Review: Savor High-Def Chekhov in a Marvelously Intimate ‘Uncle Vanya’

In this hugely satisfying production—staged in a loft at Broadway and 19th Street—an ace ensemble squeezes every last drop of comedy, pathos, and dread from Chekhov’s 1899 play.

Will Brill, left, and David Cromer in Uncle Vanya. Emilio Madrid

Uncle Vanya | 2hrs 35mins. One intermission. | Home Studios | 873 Broadway 

During a long (deliberately tedious) monologue in Uncle Vanya’s third act, Doctor Astrov (Will Brill) unrolls a series of maps he has drawn that track local biodiversity. In diagrams that go back 50 years, Astrov shows Yelena (Julia Chan) how trees, elk, and other natural features have dwindled due to deforestation, threatening environmental collapse. “In about 10 or 15 years it’ll be total,” he concludes. “What we’re seeing here is the result of an uncontrolled struggle for survival.” On the one hand, bravo Anton Chekhov for calling climate change a century early. On the other, Astrov’s true subject is the decline of the inhabitants of the house. Middle-aged misanthrope Vanya (David Cromer), sensual but depressed Yelena, even youthful Sonya (Marin Ireland) are strip-mining their souls to stay alive—even if they’d be happier dead.

Barbara Kingsley, Will Dagger, Julia Chan, Virginia Wing (back), and Thomas Jay Ryan (from left) in Uncle Vanya. Emilio Madrid

If that doesn’t sound like an invigorating night at the theater, let me clarify: this “hyperintimate” production of Chekhov’s 1899 play is hugely satisfying, a great piece of music from which an ace ensemble squeezes every last drop of comedy, pathos, and dread. Directed with exquisite tonal sensitivity by Jack Serio with a cast of MVP stage animals, the only gimmick is location. The OHenry production takes place in private loft at Broadway and 19th Street (an earlier run took place in a different loft in the Flatiron district). About 85 audience members fit in the bare space, which set designer Walt Spangler has decorated with farmhouse tables, tasteful tea kettles and dishes, and a shiny silver kitchen island. It’s all very Crate & Barrel—or a fancier version of Crate & Barrel that I can’t afford.  

Similarly, the audience vibe the night I attended was très Hudson Valley: well-heeled culture vultures who looked right at home in the cottagecore milieu. Like many of Chekhov’s characters, they seemed like the idle rich on the eve of a revolution they didn’t see coming. For a moment I imagined I was back at the New Group’s The Seagull/Woodstock, NY. Anyway, one gladly puts aside sociological musings as the action begins. Wryly maternal servant Marina (Virginia Wing) totters on, soon joined by Astrov, who observes that in the years he’s been visiting her house, he’s become a “freak.” The good doctor isn’t the only one; everyone in this house is deformed by unfulfillment. Embittered Vanya is horny for his brother-in-law’s much younger second wife, Yelena. She in turn hates her marriage to the pompous pedant Serebryakov (Thomas Jay Ryan), worshiped by Vanya’s dilettantish mother (Barbara Kingsley). The professor’s daughter, Sonya, pines pathetically for Astrov. And Astrov, an idealist for nature, is a cynical drunk tormented by the patients he lost. All form a daisy chain of disenchantment.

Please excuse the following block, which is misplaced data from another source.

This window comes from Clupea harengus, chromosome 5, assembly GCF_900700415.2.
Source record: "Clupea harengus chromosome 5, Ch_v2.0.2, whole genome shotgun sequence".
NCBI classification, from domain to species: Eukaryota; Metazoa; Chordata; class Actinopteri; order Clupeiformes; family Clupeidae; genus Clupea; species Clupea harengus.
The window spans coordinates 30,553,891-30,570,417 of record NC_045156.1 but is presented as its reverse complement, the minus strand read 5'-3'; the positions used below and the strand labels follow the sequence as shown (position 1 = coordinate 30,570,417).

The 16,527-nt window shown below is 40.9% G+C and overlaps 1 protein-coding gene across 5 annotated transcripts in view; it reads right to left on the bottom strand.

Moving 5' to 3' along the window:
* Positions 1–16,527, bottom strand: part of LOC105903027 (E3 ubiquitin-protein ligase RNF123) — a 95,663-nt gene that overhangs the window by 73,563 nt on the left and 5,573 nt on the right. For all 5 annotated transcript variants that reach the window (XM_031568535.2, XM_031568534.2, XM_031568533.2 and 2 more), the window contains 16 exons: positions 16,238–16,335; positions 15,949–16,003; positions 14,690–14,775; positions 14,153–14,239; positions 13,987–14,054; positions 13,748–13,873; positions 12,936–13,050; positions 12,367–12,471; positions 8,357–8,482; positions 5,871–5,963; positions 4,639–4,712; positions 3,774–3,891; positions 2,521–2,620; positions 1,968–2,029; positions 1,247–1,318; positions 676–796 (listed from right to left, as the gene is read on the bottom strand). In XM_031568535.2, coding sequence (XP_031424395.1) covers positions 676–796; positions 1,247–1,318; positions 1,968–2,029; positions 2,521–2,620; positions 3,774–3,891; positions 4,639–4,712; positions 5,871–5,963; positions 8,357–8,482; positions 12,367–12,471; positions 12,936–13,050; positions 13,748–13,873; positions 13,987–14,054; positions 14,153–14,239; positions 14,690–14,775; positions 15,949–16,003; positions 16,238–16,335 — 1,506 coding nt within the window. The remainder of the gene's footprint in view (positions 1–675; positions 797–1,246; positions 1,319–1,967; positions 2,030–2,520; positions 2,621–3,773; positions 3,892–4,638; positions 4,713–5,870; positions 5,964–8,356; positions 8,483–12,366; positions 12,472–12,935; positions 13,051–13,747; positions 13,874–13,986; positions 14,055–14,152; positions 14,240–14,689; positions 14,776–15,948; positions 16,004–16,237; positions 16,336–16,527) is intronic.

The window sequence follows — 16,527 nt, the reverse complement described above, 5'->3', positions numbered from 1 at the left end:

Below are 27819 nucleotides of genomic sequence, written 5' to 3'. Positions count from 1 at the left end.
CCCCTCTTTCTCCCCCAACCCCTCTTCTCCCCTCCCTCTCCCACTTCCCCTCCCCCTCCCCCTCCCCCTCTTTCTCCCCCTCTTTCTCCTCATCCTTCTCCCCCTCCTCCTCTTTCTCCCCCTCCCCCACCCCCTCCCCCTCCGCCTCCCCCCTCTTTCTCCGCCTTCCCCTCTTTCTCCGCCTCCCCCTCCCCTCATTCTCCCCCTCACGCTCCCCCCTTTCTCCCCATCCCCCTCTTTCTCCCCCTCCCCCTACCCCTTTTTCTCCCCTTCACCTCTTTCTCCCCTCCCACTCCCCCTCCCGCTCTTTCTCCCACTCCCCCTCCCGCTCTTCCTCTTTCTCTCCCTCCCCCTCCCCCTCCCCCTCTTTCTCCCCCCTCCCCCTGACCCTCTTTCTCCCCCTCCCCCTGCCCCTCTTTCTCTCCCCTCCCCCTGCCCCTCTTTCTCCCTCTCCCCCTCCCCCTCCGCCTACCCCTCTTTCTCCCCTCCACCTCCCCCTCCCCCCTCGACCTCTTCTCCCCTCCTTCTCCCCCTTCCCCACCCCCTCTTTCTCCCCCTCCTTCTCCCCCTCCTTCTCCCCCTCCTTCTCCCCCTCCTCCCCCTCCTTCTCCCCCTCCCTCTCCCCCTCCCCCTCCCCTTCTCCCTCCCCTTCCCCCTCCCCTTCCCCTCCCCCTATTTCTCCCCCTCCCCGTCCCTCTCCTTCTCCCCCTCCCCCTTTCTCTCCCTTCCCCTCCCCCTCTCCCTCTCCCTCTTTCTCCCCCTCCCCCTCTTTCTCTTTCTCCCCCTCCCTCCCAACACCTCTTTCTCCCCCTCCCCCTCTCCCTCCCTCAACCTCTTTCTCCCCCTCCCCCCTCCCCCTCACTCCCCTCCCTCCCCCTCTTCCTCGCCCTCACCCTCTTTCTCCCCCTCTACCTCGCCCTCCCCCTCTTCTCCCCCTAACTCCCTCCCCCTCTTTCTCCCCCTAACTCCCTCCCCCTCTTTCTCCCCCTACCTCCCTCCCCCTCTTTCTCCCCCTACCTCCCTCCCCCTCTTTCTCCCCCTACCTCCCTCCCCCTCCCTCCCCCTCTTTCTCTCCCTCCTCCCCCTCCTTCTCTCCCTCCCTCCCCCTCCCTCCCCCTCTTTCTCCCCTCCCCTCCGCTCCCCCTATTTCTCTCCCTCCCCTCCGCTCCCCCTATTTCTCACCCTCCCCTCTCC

Julia Chan and Will Brill in Uncle Vanya. Emilio Madrid

What’s gained by staging Chekhov in the round, with actors just feet away, sometimes lit only by a candle? It’s what you’d expect: a wonderfully intense experience of the text. The laughs—the playwright did intend comic moments—land surprisingly well, helped by Cromer’s sardonic deadpan and impeccable timing. Paul Schmidt’s muscular translation is from 1997, but feels utterly fresh, with a light dusting of profanity and the lucidity of aforementioned climate change issues. Still, it’s the physical performances that linger in memory. The way Brill’s spindly and unkempt Astrov is prone to burying his head in hands, fingers digging into his skull. Ryan as the gouty and spoiled Serebryakov, swanning about like a princess deigning to visit the peasants. Will Dagger’s Telegin, a timid, mealy-mouthed local who haunts the periphery with his guitar like a particularly musical dog. Languorous and gamine Chan lolls gorgeously in Ricky Reynoso’s chic frocks. And Marin Ireland, a Class A drug for New York theatergoers, crafts a gawky, manic tomboy troubled by her “plain” looks yet capable of the superhuman hope expressed in Vanya’s shattering last speech. Ireland uses everything: fluting voice, emotions lightning-flashing across her pale face, a slim but athletic frame that can crumple up in shame, perch on furniture in glee, or sprint from a chair to watch her last chance at happiness drive away. For those truly in love with the form, it isn’t enough that regular venues reopened; we need to share these great actors’ air, witness their close-up magic.

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Review: Savor High-Def Chekhov in a Marvelously Intimate ‘Uncle Vanya’